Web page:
As Violence Deepens, So Does Pessimism
By Daniel Williams
Washington Post Foreign Service
Tuesday, May 18, 2004; Page A01
BAGHDAD, May 17 -- With stunning brazenness, pinpoint timing and devastating force, the suicide car bomber who killed the head of Iraq's Governing Council on Monday gave shape to a feeling among Iraqi and U.S. officials and common citizens that the country is almost unmanageable.
With the transfer of limited powers to a new Iraqi government scheduled to take place in six weeks, U.S. and allied forces have been unable to eradicate threats to Iraq's stability, and no one has predicted a reduction in violence before the June 30 handover.
U.N. envoy Lakhdar Brahimi is trying to create the caretaker government that will assume authority, but on Monday debate over the details of his plan took a back seat to a more basic question: If Iraq's titular president, Izzedin Salim, can be blown up at the gates of occupation headquarters, what kind of country is being handed over to Iraqis?
"We could not imagine the deterioration leading to such a point. It's getting worse day after day, and no one has been able to put an end to it. Who is going to protect the next government, no matter what kind it is?" said Abdul Jalil Mohsen, a former Iraqi general and member of the Iraqi National Accord, a prominent party represented on the U.S.-appointed Governing Council, which Salim headed this month under a rotating system.
"There's no question: A small band of people can paralyze the country," said Mahmoud Othman, an independent Kurdish member of the council. "They are armed and organized and this is the difficulty. The people who did this have no respect for anything of value. It's a real danger to Iraq, the Iraqis and to an agenda to achieve any kind of democracy."
Inside the Green Zone, the heavily fortified U.S. administration compound that Salim was about to enter when the suicide bomber struck, expectations are grim. "It will take a lot of doing for this not to end in a debacle," a senior occupation official said. "There is no confidence in the coalition. Why should there be?"
On Baghdad's hot and dusty streets, Iraqi working people also expressed a deep sense of pessimism. "Our country is at a loss. I don't think that even after the handover the government will control things," said Ali Fakhri, who owns a fabric store in the Kadhimiya district.
"Just look around," said Bakran Ohan, who sells baby clothes. "Do you see any police? Any soldiers? There is a complete lack of security. It won't change from day to night on June 30."
Salim's death was a high-profile reminder of the broader violence affecting Iraq. Central Iraq, home to a long-running revolt by Sunni Muslims, is plagued by daily roadside bombings, occasional car bombings and frequent assassinations of Iraqis working with the U.S.-led administration. To the south, frequent clashes over the past six weeks have pitted U.S. and allied forces against a persistent insurgency led by Shiite Muslim cleric Moqtada Sadr. Fighting has all but paralyzed several southern cities.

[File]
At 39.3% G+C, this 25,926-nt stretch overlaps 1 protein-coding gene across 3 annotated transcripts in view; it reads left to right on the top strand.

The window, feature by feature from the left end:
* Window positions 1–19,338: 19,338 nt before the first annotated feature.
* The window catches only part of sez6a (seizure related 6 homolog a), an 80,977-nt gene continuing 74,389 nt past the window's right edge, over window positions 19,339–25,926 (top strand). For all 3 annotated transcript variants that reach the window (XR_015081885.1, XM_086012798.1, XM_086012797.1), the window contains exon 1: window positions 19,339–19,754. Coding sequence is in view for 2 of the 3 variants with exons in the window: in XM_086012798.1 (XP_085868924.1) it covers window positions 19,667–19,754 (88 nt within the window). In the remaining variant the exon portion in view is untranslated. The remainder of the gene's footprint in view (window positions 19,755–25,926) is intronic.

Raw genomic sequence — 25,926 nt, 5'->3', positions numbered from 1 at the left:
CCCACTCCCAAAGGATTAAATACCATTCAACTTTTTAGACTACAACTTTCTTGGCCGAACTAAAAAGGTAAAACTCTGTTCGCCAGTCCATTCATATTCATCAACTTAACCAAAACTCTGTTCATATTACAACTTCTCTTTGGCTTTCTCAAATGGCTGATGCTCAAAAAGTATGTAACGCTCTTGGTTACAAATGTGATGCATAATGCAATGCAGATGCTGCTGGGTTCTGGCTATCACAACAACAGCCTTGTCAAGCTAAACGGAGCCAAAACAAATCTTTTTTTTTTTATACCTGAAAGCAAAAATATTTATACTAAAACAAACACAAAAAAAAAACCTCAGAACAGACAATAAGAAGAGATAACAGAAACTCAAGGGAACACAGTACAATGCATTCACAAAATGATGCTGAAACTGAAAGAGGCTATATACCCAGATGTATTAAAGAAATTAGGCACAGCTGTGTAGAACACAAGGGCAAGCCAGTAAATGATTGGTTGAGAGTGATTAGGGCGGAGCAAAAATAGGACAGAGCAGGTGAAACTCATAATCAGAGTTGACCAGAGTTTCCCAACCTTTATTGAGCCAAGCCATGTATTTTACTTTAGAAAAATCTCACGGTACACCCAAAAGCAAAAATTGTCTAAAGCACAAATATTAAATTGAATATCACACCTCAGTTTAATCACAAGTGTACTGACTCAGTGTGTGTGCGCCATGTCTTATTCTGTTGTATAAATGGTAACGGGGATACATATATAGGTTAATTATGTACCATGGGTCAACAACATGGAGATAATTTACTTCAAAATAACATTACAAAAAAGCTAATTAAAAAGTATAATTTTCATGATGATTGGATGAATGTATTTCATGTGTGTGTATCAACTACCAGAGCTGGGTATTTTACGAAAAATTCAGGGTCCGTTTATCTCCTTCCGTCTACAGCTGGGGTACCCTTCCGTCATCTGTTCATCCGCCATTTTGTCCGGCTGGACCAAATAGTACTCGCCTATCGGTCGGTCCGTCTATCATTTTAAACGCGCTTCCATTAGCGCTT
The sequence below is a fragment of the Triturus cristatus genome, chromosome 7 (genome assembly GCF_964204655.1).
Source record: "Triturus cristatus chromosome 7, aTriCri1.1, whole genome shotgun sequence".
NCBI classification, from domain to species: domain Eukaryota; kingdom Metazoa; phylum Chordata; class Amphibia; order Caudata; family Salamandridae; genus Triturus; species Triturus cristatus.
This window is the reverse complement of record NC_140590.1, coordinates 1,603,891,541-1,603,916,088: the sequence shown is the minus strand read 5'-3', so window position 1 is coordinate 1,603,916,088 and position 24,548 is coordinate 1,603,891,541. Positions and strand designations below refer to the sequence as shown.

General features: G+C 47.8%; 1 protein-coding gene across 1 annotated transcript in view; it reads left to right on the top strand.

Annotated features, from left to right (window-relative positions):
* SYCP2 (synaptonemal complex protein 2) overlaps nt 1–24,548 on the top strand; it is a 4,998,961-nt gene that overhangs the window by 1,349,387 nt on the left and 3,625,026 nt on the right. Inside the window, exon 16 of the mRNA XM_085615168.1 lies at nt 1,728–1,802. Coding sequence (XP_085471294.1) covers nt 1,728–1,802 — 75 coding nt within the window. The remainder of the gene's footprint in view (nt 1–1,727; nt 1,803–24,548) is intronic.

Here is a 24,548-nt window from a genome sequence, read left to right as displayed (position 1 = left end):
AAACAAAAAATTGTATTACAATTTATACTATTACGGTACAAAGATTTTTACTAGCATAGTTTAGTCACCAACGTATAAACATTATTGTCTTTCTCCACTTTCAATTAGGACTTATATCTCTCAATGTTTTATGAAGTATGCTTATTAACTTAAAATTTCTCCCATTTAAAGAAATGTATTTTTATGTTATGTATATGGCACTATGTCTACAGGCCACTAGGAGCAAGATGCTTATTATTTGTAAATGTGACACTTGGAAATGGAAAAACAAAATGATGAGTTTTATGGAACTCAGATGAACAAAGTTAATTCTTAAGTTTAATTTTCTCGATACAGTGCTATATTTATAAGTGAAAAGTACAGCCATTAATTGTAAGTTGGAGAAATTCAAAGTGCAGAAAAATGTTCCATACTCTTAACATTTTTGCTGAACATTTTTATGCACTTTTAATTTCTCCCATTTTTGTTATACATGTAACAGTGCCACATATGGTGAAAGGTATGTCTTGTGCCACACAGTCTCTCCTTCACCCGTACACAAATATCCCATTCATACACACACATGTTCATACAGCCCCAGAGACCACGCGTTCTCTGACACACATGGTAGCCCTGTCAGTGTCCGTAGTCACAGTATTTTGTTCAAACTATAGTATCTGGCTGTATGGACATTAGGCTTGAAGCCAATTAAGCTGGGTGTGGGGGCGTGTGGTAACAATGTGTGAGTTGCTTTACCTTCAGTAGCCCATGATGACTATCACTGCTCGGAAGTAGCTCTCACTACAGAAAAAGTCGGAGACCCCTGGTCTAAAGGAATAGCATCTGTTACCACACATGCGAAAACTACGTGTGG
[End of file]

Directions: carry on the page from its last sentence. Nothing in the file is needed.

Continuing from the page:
Hostile bands operate freely in cities that straddle the main routes in and out of Baghdad. Foreigners who travel Iraqi roads run the risk of being kidnapped, and reconstruction projects in many parts of the country have come to a standstill.
Car bombs have been used repeatedly with devastating effect in Baghdad and other parts of the country since August, when the first of them destroyed the Jordanian Embassy. Since then, targets have included the U.N. headquarters, Red Cross headquarters, several police stations and two entrances to the Green Zone.
U.S. officials say assassinations and attacks on government buildings are designed to drive a wedge between the occupation authority and Iraqi citizens. When the Iraqi National Accord issued a letter of condolence after Salim's slaying, it noted that six of its members have been killed over the past six months. Salim is the second Governing Council member to be killed since the group's formation last summer.
Since late April, the Iraqi press has reported at least a dozen attempts to kill Iraqis working -- or suspected of working -- with the Americans. On April 28 in Baghdad, a mob hanged three men, each accused of working "as a spy for the enemies of Islam," according to a message left at their feet. The next day, gunmen shot an employee of Baghdad's Sadr City district town hall at his home. The assailants left a letter in his pocket warning against holding a funeral. On May 8, gunmen in Yusufiya, south of Baghdad, killed the head of the town council as he drove on a main street. Farther south in Samawah the next day, gunmen ran the car of the deputy mayor off the road and shot him and three passengers.
Last week, a man in a red mask put a stick of dynamite at the door of a local tribal leader, Roukan Mughier Atwan. It exploded while Atwan was trying to douse it with water, killing him and one of his daughters. Atwan had met with U.S. officials, part of consultations that military authorities try to carry on with traditional leaders; his brother, Thayer, said a letter had been posted nearby promising death to anyone who helped the Americans.
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